Price Waterhouse’s Health Research Institute released their 2018 Top Health Industry Issues report. 2017 was quite a year for healthcare as the industry tried to address controlling healthcare costs in light of the failure of legislative reform along with natural disasters, opioid abuse and cyber security – and all of those issues continue.
With the inability of Washington to make sweeping change, the states have begun to enact initiatives of their own to control cost. This shift has been supported by Washington with the repeal of the individual mandate penalty, loosening up the availability of 1115 waivers to control Medicaid costs and expanding Association Health Plan access through 1332 waivers. Pharmacy costs are definitely under the microscope with state legislatures passing 21 healthcare pricing bills mostly aimed at price transparency and increased utilization management. Meanwhile, change in Washington will continue to be incremental, but very slow.
It is my belief that the uncertainty in healthcare has had a very detrimental impact on the prospect for cost increases in 2018. As 2017 concludes, large claims throughout many of our clients seem to be increasing in both cost and frequency. I believe that uncertainty in the market has led to care deferral and that may have had an impact on the resurgence of large claims. But no doubt pharmacy costs are also a significant contributor. And employers, seeking to mitigate these trends will be open to exploring new options like value-based or reference-based pricing models, since high deductible plans have run their course and won’t be the long-term solution in controlling costs.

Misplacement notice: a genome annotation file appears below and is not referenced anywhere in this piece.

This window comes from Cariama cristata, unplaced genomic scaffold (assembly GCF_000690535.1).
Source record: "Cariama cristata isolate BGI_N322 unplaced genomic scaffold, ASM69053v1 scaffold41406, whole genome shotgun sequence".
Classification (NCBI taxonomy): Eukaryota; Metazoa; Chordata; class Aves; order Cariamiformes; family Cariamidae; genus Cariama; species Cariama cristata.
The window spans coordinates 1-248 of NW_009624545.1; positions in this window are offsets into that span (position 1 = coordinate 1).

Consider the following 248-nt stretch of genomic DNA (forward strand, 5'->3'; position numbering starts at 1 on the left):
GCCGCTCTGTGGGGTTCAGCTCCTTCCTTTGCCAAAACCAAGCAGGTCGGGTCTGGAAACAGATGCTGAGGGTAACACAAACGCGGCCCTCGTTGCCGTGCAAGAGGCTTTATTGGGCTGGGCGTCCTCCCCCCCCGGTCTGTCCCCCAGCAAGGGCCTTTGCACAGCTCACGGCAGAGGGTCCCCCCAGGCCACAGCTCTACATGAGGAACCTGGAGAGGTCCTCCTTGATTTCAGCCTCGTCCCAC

Consumers of healthcare are really feeling the pinch of increased cost sharing and they are demanding more transparency and a better user experience. Healthcare is too confusing and as trend increases so will costs to plan participants. In 2018, employers will need to up their game in helping employees to navigate. Tools from insurance carriers and third parties will become easier to use. In particular, price and quality measures will be better able to channel patients to lower-cost, higher-quality providers skilled in their particular medical need.
2018 will be a challenging year for consumers, employers, legislators, voters and yes… benefit consultants.